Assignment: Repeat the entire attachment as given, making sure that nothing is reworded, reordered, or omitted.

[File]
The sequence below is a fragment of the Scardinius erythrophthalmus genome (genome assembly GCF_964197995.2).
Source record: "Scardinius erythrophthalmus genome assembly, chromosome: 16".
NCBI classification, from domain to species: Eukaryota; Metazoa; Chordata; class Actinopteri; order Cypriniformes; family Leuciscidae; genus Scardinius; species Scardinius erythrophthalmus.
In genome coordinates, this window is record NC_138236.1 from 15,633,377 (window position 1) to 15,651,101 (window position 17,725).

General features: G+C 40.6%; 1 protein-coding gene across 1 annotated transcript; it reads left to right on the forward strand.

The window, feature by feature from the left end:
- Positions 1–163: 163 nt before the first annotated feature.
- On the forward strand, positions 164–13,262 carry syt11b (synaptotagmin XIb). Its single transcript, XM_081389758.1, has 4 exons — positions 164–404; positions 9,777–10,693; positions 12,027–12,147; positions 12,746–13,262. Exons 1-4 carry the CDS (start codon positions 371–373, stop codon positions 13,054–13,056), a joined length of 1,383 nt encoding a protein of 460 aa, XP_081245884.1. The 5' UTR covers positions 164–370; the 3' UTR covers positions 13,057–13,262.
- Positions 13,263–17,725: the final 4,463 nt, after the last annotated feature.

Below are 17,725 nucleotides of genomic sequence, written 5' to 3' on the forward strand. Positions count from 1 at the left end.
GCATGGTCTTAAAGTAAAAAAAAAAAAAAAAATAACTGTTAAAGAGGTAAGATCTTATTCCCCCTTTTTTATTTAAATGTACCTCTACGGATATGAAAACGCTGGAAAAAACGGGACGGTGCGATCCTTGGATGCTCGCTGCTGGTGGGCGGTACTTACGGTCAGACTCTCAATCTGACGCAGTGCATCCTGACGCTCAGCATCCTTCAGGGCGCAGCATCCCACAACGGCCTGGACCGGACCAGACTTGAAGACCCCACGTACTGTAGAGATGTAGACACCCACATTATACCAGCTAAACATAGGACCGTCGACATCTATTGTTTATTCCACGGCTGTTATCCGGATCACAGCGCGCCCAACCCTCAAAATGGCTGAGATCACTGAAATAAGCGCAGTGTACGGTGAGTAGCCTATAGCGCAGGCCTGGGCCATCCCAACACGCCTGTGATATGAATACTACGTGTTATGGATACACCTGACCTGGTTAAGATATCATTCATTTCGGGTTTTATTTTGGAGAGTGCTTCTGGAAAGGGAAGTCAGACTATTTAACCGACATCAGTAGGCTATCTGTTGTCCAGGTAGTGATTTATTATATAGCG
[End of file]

The sequence below is a fragment of the Scardinius erythrophthalmus genome (genome assembly GCF_964197995.2).
Source record: "Scardinius erythrophthalmus genome assembly, chromosome: 16".
NCBI classification, from domain to species: Eukaryota; Metazoa; Chordata; class Actinopteri; order Cypriniformes; family Leuciscidae; genus Scardinius; species Scardinius erythrophthalmus.
In genome coordinates, this window is record NC_138236.1 from 15,633,377 (window position 1) to 15,651,101 (window position 17,725).

General features: G+C 40.6%; 1 protein-coding gene across 1 annotated transcript; it reads left to right on the forward strand.

The window, feature by feature from the left end:
- Positions 1–163: 163 nt before the first annotated feature.
- On the forward strand, positions 164–13,262 carry syt11b (synaptotagmin XIb). Its single transcript, XM_081389758.1, has 4 exons — positions 164–404; positions 9,777–10,693; positions 12,027–12,147; positions 12,746–13,262. Exons 1-4 carry the CDS (start codon positions 371–373, stop codon positions 13,054–13,056), a joined length of 1,383 nt encoding a protein of 460 aa, XP_081245884.1. The 5' UTR covers positions 164–370; the 3' UTR covers positions 13,057–13,262.
- Positions 13,263–17,725: the final 4,463 nt, after the last annotated feature.

Below are 17,725 nucleotides of genomic sequence, written 5' to 3' on the forward strand. Positions count from 1 at the left end.
GCATGGTCTTAAAGTAAAAAAAAAAAAAAAAATAACTGTTAAAGAGGTAAGATCTTATTCCCCCTTTTTTATTTAAATGTACCTCTACGGATATGAAAACGCTGGAAAAAACGGGACGGTGCGATCCTTGGATGCTCGCTGCTGGTGGGCGGTACTTACGGTCAGACTCTCAATCTGACGCAGTGCATCCTGACGCTCAGCATCCTTCAGGGCGCAGCATCCCACAACGGCCTGGACCGGACCAGACTTGAAGACCCCACGTACTGTAGAGATGTAGACACCCACATTATACCAGCTAAACATAGGACCGTCGACATCTATTGTTTATTCCACGGCTGTTATCCGGATCACAGCGCGCCCAACCCTCAAAATGGCTGAGATCACTGAAATAAGCGCAGTGTACGGTGAGTAGCCTATAGCGCAGGCCTGGGCCATCCCAACACGCCTGTGATATGAATACTACGTGTTATGGATACACCTGACCTGGTTAAGATATCATTCATTTCGGGTTTTATTTTGGAGAGTGCTTCTGGAAAGGGAAGTCAGACTATTTAACCGACATCAGTAGGCTATCTGTTGTCCAGGTAGTGATTTATTATATAGCG